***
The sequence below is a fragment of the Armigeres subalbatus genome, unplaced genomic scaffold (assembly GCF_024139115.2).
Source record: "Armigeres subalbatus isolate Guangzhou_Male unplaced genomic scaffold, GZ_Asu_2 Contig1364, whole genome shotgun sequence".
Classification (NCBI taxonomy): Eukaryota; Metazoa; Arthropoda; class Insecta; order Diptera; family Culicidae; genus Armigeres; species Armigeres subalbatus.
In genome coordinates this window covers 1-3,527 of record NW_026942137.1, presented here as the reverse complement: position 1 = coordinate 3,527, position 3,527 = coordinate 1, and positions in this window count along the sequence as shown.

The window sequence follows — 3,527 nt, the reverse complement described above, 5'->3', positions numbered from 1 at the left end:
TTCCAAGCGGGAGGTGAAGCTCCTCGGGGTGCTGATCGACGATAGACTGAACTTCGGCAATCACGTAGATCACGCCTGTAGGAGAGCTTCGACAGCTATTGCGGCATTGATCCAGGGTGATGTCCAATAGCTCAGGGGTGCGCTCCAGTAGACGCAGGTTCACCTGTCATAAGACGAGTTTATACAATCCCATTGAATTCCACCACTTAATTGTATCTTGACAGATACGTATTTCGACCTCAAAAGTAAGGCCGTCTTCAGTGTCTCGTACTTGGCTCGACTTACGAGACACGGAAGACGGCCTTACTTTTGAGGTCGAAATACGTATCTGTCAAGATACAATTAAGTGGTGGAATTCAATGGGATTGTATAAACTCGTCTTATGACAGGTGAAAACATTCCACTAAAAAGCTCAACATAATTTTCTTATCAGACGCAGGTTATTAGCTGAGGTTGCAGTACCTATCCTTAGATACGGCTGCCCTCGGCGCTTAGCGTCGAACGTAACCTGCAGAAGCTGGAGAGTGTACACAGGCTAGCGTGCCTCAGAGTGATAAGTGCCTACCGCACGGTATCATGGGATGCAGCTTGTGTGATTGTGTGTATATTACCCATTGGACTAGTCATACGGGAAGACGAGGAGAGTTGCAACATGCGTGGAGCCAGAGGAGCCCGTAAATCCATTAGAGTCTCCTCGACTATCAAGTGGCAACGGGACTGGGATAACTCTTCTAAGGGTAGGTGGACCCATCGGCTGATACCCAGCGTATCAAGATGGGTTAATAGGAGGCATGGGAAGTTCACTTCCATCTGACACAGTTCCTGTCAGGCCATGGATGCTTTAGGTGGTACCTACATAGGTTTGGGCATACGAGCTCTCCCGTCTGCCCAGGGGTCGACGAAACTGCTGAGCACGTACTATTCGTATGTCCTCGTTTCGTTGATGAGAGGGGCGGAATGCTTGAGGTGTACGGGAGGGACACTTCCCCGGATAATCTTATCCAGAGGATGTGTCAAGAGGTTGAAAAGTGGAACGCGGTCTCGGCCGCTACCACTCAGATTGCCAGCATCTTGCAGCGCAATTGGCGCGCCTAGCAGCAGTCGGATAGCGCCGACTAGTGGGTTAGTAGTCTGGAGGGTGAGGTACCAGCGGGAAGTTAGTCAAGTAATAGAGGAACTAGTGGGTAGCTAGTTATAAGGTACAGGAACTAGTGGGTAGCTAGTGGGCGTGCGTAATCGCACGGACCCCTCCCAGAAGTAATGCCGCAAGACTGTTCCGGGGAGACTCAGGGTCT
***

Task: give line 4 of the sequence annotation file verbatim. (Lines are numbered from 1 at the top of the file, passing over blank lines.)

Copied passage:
In genome coordinates this window covers 1-3,527 of record NW_026942137.1, presented here as the reverse complement: position 1 = coordinate 3,527, position 3,527 = coordinate 1, and positions in this window count along the sequence as shown.